One of the major issues that humanity is trying to deal with is the fear of climate change and its effect on the environment. Understandably, there is a great deal of concern about this issue, and a lot of human effort is going into combating climate change physically and chemically. But initiatives based on a material perspective are falling short of what is needed because they don’t take into account the impact that thought has on outcomes.
The results of some quantum physics experiments point to the impact our thoughts have on our experience. They show that what the physicist knows or is conscious of relating to an experiment with particles or light, for instance, is reflected in the outcome of the experiment (see interview with Laurance Doyle and Brian Kissock, “A deeper look at ‘the scientific statement of being,’ ” Journal, March 2018). In view of this, it’s reasonable to conclude that human experience generally reflects our thinking.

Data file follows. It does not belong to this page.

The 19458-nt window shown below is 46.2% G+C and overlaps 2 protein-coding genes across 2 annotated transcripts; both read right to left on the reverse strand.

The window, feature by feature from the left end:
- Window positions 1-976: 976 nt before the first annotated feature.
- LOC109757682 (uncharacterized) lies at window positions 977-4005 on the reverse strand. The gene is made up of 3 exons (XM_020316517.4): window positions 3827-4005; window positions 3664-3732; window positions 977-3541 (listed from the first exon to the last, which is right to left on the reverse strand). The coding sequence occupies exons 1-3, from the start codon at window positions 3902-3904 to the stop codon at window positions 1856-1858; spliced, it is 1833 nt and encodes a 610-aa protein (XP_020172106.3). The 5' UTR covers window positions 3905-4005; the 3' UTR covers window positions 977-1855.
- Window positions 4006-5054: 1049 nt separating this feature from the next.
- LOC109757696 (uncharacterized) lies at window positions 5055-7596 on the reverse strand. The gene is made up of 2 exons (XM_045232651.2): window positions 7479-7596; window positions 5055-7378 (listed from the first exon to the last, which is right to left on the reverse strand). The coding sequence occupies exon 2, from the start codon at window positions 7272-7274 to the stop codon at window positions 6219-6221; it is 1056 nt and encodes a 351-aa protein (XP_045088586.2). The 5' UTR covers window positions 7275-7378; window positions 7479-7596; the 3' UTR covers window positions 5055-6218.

Christian Science takes this even further, offering a unique way to delve into the nature of and solution to problems of every sort facing humanity. In the Christian Science textbook, Science and Health with Key to the Scriptures, Mary Baker Eddy writes, “Christian Science explains all cause and effect as mental, not physical” (p. 114). Science and Health also shines a light on the spiritual nature of reality. So while humanity’s efforts to combat climate change may be useful and justified, usually they are occurring within a framework of accepting that life is material and depends on matter and on how matter interacts with itself. This concept leaves divine Spirit, God, out of the picture and does not take into account the mental nature of experience, which includes how we experience weather.